Skip to content, or skip to search.

Skip to content, or skip to search.

Regrets

ShareThis

Was there anyone in the city last week who wasn’t having second thoughts of some kind? The unlucky 69 folks who spent nearly twelve hours dangling above the East River when the tramway halted mid-trip must have rued their decision to visit Roosevelt Island even more thoroughly than every other visitor. Coach Larry Brown of the Knicks, whose historically bad season stalled long before the halfway point, spent most of the week at home, convalescing from severe heartburn and quite likely wishing he’d stayed in Detroit. Superfan Spike Lee (whose hit Inside Man has almost obliterated a decade of regrettable creative choices) seemed to be doing some rethinking of his own. “This is the worst,” he said. “When the Knicks asked me to do their TV campaign, I was very enthusiastic. I’m as shocked as everybody else.” The besieged Transport Workers Union wanted a do-over, overwhelmingly approving the same contract it rejected in January (which the Transportation Authority had then taken off the table). There were other causes for regret: the Harlem woman arrested for killing a man who called her a “cornball,” the two Duke lacrosse players (both products of tony NYC burbs) who were arrested on rape charges, and thousands of New Yorkers who got a little bit too creative with their taxes only to be confronted with an IRS promise to more than double its audits this year. New daddy Tom Cruise may have wished he still had his PR Cerberus, Pat Kingsley, to keep the media in line when a creepy joke he’d made about eating his baby’s placenta resurfaced. But in Washington, at least, no one—save outgoing press secretary Scott McClellan—was looking backward with mixed feelings. The CIA tried to reclassify 50-year-old documents; the FBI angled to get a look at the papers of seventies muckraker Jack Anderson. And President Bush, the man who once said he wouldn’t have done anything different in his first term, stood firm behind an embattled playmate with words that would make any 7-year-old proud: “I’m the decider, and I decide what’s best,” he said. “And what’s best is for Don Rumsfeld to remain as secretary of Defense.”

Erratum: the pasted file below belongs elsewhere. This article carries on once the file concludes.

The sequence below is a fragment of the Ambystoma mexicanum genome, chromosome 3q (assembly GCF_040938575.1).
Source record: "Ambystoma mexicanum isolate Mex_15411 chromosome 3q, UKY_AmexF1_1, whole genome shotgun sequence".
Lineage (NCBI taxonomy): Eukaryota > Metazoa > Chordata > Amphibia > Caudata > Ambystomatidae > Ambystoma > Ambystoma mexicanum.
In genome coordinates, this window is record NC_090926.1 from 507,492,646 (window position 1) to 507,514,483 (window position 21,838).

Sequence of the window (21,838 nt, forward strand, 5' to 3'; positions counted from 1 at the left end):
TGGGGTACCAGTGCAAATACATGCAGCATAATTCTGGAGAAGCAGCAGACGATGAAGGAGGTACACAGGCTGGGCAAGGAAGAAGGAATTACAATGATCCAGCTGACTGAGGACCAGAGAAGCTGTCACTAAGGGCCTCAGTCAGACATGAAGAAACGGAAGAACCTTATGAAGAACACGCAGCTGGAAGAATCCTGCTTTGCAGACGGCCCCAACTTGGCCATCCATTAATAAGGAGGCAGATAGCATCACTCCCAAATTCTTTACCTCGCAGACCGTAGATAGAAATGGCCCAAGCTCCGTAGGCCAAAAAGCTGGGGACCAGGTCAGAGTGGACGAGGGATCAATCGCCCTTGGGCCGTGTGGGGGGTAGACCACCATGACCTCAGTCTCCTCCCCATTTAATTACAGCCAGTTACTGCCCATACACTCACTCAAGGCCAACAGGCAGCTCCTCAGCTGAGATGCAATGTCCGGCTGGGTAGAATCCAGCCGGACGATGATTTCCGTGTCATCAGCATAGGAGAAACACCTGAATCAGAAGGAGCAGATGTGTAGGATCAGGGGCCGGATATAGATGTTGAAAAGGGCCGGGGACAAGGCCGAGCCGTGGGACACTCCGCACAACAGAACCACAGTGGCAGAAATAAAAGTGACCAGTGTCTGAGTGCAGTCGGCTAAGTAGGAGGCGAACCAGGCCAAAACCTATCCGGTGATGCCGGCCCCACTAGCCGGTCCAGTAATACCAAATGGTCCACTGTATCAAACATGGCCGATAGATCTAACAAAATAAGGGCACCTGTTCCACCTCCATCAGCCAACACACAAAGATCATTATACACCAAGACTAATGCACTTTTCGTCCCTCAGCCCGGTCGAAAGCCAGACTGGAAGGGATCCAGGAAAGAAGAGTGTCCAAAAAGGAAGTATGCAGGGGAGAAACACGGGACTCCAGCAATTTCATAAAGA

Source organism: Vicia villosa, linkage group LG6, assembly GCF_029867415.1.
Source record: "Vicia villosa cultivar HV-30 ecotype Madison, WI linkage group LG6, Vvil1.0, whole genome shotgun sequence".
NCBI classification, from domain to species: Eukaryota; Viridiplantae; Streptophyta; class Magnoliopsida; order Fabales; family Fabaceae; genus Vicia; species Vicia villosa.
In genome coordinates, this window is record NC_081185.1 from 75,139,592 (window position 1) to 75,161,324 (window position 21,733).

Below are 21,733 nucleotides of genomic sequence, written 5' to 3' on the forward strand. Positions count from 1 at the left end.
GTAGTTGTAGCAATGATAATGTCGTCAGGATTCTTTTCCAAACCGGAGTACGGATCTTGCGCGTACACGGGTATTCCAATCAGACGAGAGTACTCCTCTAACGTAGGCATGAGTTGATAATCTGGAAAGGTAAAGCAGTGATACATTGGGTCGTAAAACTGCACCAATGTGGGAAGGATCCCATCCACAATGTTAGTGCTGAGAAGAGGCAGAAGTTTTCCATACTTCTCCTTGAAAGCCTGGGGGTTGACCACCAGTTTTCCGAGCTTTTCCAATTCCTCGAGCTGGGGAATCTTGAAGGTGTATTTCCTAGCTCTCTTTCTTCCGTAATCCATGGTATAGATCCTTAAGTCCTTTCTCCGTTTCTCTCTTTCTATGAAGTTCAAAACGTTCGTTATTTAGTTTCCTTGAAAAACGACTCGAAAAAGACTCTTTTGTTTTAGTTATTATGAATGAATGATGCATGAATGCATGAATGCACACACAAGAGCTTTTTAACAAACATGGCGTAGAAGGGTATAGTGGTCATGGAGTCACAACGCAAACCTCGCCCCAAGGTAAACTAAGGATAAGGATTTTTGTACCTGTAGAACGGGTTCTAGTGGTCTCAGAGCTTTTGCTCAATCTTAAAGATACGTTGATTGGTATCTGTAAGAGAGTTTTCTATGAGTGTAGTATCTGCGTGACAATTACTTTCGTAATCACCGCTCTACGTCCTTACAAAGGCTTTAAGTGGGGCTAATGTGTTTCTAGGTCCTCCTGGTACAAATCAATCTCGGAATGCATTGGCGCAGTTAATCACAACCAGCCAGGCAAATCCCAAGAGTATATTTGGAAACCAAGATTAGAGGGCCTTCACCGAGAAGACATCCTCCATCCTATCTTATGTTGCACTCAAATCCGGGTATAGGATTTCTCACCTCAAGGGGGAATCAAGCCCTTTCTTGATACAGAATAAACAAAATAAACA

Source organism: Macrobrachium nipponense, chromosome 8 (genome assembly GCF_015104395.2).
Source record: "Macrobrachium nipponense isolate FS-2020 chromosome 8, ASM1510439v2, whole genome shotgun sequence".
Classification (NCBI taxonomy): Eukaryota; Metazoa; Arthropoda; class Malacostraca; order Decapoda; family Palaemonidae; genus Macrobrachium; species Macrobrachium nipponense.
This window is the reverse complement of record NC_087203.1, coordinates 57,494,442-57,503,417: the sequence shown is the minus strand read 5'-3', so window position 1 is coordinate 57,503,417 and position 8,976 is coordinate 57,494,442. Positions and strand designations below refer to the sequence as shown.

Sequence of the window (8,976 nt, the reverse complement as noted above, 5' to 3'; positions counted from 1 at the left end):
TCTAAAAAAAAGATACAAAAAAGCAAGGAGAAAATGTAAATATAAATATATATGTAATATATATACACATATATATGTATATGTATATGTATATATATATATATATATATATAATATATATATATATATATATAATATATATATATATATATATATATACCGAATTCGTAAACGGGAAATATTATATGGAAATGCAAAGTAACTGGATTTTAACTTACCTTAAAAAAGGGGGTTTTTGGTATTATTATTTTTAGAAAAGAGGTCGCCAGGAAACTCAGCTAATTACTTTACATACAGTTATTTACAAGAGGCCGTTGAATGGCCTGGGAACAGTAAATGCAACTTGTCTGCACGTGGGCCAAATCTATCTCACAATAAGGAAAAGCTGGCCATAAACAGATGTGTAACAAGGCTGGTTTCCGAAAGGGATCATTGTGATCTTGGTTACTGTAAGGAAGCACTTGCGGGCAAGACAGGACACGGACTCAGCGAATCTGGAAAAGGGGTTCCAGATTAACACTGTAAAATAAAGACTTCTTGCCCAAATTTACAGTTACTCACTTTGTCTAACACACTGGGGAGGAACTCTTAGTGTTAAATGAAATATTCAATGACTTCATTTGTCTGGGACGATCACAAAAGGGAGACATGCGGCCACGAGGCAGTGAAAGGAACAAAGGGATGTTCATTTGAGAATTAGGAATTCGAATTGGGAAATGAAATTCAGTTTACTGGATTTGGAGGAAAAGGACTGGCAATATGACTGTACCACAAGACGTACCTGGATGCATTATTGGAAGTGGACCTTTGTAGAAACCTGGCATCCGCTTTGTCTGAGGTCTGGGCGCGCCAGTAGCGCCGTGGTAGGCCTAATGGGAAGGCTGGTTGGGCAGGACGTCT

Related:

Advertising
Current Issue
Subscribe to New York
Subscribe

Give a Gift

Advertising